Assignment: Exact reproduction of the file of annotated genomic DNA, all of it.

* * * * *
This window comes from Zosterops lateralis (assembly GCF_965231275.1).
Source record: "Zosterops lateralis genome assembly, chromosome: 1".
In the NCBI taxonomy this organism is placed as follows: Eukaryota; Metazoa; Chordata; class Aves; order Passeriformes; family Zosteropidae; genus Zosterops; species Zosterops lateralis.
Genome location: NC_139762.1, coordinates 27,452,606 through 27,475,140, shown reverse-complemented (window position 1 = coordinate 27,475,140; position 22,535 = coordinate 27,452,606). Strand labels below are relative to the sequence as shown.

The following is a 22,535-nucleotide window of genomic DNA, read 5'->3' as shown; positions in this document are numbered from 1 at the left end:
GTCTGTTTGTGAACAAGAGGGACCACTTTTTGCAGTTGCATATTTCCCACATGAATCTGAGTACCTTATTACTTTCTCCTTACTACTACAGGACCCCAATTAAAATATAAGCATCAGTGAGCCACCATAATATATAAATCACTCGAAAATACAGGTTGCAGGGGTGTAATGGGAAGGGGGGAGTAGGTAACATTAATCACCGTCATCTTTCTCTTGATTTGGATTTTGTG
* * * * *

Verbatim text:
This window comes from Zosterops lateralis (assembly GCF_965231275.1).
Source record: "Zosterops lateralis genome assembly, chromosome: 1".
In the NCBI taxonomy this organism is placed as follows: Eukaryota; Metazoa; Chordata; class Aves; order Passeriformes; family Zosteropidae; genus Zosterops; species Zosterops lateralis.
Genome location: NC_139762.1, coordinates 27,452,606 through 27,475,140, shown reverse-complemented (window position 1 = coordinate 27,475,140; position 22,535 = coordinate 27,452,606). Strand labels below are relative to the sequence as shown.

The following is a 22,535-nucleotide window of genomic DNA, read 5'->3' as shown; positions in this document are numbered from 1 at the left end:
GTCTGTTTGTGAACAAGAGGGACCACTTTTTGCAGTTGCATATTTCCCACATGAATCTGAGTACCTTATTACTTTCTCCTTACTACTACAGGACCCCAATTAAAATATAAGCATCAGTGAGCCACCATAATATATAAATCACTCGAAAATACAGGTTGCAGGGGTGTAATGGGAAGGGGGGAGTAGGTAACATTAATCACCGTCATCTTTCTCTTGATTTGGATTTTGTG